THE AVIONICS INTELLIGENCE REPORT, 17 Jan. 2012. Executive Editor Courtney Howard reports on The Boeing Company’s year-end announcements, as well as predictions by Boeing officials that 2012 will be “the year of the 737 MAX.” Boeing officials have made several announcements, much of which is being met with applause, whereas one particular item is gaining mixed reviews.
Boeing managers are officially releasing the company’s fourth quarter results in two weeks; however, they have revealed several specifics about 2011 as a whole. Boeing booked 805 net commercial airplane orders, many of which were logged late in the year. Moreover, the company delivered 477 airplanes throughout 2011, which ended with a backlog of more than 3700 commercial orders.
Boeing Commercial Airplanes President and CEO Jim Albaugh is calling the past year one of the most exciting and important years in the company history. He went on to cite Boeing’s 2012 goal of ensuring stable, reliable 787 production.
The company won 200 orders for the Boeing 777 twin-aisle aircraft, setting a new record for orders in a single year.
2011 saw the launch of the Boeing 737 MAX, which has logged more than one thousand orders and commitments to date. Boeing’s Albaugh predicts that 2012 will be the “Year of the 737 Max”.
In other news, the company revealed it will close the Boeing Defense, Space & Security facility in Wichita by the end of 2013. Boeing Wichita, with 2160 employees, supports flight mission planning and integrated logistics, as well as the company’s Global Transport & Executive Systems business, including the B-52 and 767 International Tanker programs.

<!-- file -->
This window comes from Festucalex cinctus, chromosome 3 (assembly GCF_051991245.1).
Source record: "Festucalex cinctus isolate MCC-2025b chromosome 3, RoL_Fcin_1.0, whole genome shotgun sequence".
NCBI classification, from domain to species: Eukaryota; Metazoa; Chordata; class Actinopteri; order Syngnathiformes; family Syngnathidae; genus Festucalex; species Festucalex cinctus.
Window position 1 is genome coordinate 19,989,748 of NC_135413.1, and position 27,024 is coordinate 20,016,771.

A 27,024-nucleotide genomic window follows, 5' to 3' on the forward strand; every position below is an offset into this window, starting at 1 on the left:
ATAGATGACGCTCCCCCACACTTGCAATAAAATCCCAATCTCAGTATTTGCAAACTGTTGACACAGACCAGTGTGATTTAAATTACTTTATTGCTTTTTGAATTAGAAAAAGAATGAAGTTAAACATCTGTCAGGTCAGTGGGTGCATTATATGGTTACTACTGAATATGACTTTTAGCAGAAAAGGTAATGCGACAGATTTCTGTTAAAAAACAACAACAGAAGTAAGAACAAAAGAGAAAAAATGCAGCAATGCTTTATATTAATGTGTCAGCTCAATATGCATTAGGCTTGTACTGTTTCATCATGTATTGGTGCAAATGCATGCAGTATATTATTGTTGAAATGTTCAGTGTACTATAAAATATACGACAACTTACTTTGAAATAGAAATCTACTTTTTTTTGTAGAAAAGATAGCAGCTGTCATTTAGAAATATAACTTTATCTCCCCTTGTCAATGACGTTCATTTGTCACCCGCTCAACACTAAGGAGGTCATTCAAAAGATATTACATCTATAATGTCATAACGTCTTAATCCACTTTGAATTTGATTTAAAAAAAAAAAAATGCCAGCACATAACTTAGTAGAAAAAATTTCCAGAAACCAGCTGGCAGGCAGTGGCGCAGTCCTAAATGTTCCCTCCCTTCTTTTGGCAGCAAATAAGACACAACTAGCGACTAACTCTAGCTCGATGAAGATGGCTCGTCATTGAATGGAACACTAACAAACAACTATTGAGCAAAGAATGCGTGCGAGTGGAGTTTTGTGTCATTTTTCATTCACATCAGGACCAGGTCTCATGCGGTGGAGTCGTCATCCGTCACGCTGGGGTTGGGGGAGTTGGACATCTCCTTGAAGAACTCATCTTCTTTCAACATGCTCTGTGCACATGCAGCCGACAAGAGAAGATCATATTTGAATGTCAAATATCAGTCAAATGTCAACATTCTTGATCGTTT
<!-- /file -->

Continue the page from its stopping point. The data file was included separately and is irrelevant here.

Kansas politicians are described as “fuming” over the decision. According to Gov. Sam Brownback: “We have been there with the company through every battle, whether it was the 10 year tanker battle or securing funding for other key Boeing Defense programs vital to national security. Our team never wavered, always keeping its commitment to the success of the Boeing Company for the good of the state and of the nation. “The dedication and hard work of generations of Kansans built the success the Boeing Company enjoys today,” he continued.
Future aircraft maintenance, modification, and support work will move to San Antonio, whereas engineering work will be placed in Oklahoma City. Washington state will gain 200 tanker-related jobs; however, in a surprise move, Boeing is moving 100 military and government VIP jet jobs to Oklahoma City, leaving Washington state with a net gain of only 100 jobs, much lower than anticipated.
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